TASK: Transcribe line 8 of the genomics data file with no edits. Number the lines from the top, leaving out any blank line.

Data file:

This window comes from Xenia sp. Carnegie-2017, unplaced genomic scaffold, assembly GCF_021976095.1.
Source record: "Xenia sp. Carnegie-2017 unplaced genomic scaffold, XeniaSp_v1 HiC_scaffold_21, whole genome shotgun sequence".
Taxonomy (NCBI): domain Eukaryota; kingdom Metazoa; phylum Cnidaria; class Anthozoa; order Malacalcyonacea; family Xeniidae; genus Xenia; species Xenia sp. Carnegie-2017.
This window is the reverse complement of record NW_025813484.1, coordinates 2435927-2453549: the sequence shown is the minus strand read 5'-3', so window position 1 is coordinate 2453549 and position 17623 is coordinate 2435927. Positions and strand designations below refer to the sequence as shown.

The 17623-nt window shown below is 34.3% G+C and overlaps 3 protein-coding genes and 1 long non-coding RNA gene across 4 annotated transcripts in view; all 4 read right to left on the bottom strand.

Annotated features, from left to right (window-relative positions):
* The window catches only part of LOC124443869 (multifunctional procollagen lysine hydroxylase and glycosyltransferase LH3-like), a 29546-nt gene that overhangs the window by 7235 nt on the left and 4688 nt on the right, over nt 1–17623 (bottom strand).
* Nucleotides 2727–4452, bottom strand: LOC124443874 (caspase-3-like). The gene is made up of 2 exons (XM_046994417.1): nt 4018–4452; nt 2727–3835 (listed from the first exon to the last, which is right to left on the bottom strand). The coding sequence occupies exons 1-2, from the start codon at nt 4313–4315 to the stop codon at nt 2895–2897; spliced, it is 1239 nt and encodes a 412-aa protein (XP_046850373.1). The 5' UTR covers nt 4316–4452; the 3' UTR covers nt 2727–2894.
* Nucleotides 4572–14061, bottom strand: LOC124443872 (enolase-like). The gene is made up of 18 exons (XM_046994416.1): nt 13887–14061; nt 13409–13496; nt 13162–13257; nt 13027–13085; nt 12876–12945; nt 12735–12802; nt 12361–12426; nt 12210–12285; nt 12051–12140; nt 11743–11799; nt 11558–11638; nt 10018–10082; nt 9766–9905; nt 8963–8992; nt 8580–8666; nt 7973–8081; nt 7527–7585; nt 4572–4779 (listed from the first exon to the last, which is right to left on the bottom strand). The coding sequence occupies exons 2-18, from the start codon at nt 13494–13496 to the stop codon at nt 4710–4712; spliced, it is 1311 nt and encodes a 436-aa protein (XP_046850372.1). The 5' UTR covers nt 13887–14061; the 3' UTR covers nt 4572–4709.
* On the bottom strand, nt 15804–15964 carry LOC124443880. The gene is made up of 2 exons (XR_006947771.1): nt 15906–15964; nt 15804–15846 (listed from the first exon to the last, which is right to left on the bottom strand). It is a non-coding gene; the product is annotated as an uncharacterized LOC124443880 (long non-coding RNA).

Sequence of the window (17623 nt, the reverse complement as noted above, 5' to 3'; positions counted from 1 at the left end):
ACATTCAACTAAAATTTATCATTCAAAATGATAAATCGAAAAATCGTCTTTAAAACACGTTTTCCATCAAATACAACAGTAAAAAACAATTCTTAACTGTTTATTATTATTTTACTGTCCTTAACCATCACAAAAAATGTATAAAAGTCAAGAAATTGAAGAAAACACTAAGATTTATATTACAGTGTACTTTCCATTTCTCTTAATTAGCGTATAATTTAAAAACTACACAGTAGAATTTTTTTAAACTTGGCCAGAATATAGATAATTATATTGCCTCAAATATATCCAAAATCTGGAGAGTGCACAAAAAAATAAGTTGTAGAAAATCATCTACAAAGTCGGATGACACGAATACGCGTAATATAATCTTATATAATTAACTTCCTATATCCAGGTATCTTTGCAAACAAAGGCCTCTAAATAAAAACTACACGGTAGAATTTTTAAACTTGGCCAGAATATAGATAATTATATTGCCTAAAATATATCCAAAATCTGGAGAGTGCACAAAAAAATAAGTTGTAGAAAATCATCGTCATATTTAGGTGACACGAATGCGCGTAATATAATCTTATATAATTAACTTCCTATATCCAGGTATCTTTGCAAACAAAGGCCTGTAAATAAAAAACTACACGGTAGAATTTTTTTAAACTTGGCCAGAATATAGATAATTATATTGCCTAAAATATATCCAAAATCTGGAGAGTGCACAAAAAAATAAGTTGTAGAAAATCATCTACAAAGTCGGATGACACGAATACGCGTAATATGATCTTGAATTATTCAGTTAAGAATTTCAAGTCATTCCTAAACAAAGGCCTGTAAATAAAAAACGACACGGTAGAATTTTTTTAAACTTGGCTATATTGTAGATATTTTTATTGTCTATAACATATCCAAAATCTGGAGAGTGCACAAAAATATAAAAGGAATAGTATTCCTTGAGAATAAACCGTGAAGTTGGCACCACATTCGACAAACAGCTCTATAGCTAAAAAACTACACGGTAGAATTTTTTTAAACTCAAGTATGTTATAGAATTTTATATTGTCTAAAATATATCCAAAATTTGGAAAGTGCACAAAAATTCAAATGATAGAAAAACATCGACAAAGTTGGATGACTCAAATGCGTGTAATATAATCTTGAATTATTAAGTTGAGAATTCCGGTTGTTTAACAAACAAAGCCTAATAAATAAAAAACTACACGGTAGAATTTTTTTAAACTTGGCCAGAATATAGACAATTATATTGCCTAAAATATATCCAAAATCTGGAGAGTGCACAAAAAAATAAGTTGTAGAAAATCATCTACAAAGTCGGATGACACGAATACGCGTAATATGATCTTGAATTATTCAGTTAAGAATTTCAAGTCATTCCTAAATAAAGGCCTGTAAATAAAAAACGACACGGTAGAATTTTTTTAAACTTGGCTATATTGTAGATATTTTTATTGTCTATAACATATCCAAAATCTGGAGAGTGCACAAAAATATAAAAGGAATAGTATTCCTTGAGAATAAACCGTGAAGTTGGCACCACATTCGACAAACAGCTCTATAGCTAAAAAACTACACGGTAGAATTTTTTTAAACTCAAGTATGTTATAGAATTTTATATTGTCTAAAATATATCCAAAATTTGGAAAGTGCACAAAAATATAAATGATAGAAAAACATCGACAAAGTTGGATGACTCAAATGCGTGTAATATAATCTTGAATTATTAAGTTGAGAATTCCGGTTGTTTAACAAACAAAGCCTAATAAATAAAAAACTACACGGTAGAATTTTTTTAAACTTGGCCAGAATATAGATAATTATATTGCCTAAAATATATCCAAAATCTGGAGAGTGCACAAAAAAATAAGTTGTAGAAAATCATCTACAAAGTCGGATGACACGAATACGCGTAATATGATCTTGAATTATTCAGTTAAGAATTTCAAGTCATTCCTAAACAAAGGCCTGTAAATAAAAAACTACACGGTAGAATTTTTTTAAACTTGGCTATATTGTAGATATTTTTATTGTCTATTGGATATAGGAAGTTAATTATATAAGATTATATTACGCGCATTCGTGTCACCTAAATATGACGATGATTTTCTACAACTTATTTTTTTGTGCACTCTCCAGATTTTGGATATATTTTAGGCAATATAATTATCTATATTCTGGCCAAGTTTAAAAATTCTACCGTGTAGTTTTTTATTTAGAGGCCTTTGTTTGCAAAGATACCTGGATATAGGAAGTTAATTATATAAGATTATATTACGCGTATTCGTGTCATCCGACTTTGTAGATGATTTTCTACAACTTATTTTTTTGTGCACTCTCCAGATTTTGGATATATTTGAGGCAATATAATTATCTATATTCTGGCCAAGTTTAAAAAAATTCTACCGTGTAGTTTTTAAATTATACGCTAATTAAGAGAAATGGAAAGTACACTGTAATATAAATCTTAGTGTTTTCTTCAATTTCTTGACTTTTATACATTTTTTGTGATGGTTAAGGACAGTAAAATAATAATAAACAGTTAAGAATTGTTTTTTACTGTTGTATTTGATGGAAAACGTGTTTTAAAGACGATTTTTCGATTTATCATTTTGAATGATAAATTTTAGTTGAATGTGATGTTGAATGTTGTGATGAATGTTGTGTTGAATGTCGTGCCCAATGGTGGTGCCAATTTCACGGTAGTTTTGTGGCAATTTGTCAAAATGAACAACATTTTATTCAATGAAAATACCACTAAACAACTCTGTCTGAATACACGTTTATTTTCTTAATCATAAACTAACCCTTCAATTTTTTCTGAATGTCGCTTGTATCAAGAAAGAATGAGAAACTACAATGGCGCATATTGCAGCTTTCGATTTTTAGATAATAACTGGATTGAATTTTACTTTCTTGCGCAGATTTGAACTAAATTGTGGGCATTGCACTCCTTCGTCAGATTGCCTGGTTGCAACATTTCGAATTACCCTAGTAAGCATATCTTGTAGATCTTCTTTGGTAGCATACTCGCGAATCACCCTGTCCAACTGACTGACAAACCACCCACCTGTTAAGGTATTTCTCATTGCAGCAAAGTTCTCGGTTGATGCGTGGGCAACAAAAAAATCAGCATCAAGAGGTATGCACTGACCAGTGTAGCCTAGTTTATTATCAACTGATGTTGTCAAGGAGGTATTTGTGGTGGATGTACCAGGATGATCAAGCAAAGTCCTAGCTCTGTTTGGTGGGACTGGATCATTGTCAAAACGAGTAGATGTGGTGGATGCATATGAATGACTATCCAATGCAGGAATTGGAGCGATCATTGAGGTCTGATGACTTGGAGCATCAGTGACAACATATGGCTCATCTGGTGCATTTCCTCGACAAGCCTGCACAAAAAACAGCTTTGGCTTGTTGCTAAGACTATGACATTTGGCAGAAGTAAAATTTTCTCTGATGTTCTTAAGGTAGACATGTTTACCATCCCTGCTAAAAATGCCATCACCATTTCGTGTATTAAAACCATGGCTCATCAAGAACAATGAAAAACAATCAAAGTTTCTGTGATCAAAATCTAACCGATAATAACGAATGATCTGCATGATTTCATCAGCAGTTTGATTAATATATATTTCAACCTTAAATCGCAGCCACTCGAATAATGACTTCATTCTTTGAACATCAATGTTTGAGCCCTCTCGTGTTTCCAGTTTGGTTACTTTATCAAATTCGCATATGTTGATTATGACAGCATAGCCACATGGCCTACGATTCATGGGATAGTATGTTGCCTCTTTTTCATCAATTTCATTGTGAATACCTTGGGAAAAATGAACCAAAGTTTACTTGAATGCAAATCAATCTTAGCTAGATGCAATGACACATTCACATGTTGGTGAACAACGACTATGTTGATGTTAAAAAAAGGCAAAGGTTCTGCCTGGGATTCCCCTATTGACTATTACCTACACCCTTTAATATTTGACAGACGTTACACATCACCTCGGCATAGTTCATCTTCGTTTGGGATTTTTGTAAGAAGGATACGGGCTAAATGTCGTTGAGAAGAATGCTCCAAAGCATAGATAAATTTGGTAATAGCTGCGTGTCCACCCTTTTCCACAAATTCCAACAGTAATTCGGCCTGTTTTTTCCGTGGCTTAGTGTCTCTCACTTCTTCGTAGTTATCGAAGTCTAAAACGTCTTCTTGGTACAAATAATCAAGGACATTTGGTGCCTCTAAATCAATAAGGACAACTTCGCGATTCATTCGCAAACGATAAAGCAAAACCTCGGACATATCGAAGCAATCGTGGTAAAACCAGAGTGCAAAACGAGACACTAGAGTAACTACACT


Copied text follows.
* Nucleotides 2727–4452, bottom strand: LOC124443874 (caspase-3-like). The gene is made up of 2 exons (XM_046994417.1): nt 4018–4452; nt 2727–3835 (listed from the first exon to the last, which is right to left on the bottom strand). The coding sequence occupies exons 1-2, from the start codon at nt 4313–4315 to the stop codon at nt 2895–2897; spliced, it is 1239 nt and encodes a 412-aa protein (XP_046850373.1). The 5' UTR covers nt 4316–4452; the 3' UTR covers nt 2727–2894.